Designing Efficient, Low-Cost, Eco-Friendly Activated Carbon for Removal of Heavy Metals from Water
Updated: Jan 16
By Alexis MacAvoy
What is the Problem?
80% of the world’s industrial wastewater is entirely unfiltered. Lack of filtration can have disastrous effects on the environment and our health, like when mercury was dumped into the SF bay during the gold rush. It took almost two centuries and millions of dollars to clean the water, and we are still suffering from the damage in the form of bioaccumulation in wildlife. The best measure to prevent this from happening again is proper filtration. However, adequate filtration can often be costly, and lower-income regions suffer the brunt of this contamination issue.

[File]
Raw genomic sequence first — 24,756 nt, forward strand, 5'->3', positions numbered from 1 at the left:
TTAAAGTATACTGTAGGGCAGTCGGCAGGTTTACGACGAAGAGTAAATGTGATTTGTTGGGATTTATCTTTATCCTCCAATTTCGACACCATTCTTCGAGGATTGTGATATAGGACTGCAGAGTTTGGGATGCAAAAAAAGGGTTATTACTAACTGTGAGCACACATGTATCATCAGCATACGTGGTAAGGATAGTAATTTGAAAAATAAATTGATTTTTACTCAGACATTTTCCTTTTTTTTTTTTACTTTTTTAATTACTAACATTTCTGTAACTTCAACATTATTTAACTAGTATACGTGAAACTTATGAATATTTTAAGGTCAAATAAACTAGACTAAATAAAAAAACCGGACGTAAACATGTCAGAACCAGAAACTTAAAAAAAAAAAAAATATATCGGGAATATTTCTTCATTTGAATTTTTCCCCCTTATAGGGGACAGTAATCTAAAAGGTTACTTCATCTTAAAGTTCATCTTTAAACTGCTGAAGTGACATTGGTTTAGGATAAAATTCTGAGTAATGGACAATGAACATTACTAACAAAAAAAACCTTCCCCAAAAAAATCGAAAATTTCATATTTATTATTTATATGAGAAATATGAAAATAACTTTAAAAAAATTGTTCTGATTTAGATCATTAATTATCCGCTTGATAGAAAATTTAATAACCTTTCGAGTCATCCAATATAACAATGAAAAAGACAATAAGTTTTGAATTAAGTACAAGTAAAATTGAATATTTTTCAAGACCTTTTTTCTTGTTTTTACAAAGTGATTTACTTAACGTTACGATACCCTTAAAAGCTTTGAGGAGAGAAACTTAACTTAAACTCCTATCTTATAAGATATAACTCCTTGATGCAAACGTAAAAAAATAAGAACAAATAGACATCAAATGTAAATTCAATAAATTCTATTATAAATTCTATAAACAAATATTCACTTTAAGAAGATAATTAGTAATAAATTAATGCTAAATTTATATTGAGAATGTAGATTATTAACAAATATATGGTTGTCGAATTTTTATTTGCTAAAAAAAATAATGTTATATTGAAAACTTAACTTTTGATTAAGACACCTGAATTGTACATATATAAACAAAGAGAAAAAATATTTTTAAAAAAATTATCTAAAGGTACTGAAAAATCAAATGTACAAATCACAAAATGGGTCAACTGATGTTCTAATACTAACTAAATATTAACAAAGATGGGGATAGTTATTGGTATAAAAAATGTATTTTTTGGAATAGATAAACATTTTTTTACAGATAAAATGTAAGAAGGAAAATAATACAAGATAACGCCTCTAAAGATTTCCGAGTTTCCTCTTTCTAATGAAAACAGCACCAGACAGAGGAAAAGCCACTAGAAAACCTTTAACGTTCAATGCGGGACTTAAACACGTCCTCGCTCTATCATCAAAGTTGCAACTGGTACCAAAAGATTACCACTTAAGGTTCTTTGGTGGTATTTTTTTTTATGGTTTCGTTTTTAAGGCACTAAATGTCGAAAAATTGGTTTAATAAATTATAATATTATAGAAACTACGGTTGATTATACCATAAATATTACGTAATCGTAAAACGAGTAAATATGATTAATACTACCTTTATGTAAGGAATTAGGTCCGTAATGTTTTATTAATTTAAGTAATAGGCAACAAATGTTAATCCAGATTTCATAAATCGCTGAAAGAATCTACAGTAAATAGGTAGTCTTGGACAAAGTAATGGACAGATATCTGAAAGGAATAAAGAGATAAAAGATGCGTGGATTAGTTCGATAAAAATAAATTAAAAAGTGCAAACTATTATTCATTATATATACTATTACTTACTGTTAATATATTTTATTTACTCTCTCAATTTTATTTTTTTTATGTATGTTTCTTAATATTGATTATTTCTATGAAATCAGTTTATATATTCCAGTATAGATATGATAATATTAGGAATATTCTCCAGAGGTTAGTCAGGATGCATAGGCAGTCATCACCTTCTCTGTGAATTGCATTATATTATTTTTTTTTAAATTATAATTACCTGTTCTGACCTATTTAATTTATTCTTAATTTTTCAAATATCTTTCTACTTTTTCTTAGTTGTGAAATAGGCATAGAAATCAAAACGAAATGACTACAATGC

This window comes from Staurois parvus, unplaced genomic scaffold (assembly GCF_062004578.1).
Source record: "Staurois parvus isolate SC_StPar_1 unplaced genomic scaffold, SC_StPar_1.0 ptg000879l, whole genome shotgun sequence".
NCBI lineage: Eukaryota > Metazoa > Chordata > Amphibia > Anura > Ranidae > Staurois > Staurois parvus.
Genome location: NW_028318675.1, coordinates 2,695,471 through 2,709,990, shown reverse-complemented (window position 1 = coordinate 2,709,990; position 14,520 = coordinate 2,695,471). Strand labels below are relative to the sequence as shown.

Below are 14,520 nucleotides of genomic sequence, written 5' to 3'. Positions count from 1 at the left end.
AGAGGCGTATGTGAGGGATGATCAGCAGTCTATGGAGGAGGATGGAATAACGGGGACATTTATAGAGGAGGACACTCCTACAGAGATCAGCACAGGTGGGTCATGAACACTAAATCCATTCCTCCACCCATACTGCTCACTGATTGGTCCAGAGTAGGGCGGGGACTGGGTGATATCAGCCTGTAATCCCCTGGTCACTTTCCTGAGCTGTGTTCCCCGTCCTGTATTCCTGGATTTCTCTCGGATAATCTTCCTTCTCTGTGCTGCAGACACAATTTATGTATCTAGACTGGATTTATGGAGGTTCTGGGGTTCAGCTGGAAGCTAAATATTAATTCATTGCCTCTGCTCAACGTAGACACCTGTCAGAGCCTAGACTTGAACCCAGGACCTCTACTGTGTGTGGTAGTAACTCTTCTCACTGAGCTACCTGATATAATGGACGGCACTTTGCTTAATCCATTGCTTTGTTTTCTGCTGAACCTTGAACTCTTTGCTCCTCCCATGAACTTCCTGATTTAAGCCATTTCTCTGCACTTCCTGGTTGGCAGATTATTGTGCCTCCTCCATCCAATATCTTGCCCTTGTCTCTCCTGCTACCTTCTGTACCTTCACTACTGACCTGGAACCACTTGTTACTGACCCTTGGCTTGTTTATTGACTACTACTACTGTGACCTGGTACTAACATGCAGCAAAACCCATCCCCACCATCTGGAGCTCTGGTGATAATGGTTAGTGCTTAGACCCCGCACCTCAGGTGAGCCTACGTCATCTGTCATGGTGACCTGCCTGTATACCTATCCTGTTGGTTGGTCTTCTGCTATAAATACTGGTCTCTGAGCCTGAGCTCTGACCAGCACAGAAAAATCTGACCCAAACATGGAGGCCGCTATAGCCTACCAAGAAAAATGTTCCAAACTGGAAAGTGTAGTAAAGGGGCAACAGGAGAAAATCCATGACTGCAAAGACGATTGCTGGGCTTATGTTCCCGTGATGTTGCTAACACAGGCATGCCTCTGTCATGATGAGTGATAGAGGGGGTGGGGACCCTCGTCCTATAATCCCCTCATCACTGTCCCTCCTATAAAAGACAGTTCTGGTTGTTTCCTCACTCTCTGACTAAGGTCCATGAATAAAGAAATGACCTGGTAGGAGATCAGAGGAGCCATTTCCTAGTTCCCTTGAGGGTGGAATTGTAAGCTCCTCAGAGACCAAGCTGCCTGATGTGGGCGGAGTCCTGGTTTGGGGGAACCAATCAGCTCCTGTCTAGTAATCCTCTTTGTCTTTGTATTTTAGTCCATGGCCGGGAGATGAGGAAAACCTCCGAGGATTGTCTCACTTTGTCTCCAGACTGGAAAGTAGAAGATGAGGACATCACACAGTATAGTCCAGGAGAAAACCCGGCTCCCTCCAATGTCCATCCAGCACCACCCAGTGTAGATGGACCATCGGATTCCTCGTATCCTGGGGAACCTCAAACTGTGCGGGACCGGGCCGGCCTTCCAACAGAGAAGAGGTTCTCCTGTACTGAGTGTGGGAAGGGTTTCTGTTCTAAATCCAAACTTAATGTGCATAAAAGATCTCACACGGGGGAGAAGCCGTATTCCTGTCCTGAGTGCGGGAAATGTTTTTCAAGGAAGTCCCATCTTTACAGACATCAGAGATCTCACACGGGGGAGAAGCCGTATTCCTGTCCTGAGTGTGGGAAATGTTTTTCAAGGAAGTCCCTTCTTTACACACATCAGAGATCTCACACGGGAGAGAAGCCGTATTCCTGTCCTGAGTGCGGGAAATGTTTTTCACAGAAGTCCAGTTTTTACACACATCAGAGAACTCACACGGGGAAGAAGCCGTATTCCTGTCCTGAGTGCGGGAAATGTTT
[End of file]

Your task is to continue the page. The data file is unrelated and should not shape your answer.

What is your solution? My solution is to design a cheap, accessible, and eco-friendly activated carbon capable of removing toxic heavy metals from industrial wastewater, the most significant contributor to the problem. I combined the most effective and accessible chemical treatments for synthesizing activated carbon to create an activated carbon procedure that I executed and tested. My activated carbons removed 99.67% of copper from a test copper contaminant solution, left levels of copper in the effluent below the EPA’s maximum amount of copper permitted in drinking water, and was 30 times more efficient than commercially available activated carbon. I also tested the biocompatibility of the activated carbons to confirm their safety and ensure no residual reagents would harm the environment by observing and testing their impact on phytoplankton and marine rotifers over time. The activated carbon from the coconut shell precursor turned out to have no significant difference than sand (sampled from a local healthy creek) on the plankton environments. I also designed and tested a simple, cheap prototype to observed my activated carbon in a real-world application. The coconut activated carbon was more efficient than the commercially available activated carbon. After seven minutes of draining copper test contaminant through the prototype, copper effluent reached levels below the EPA’s maximum amount of copper permitted in drinking water.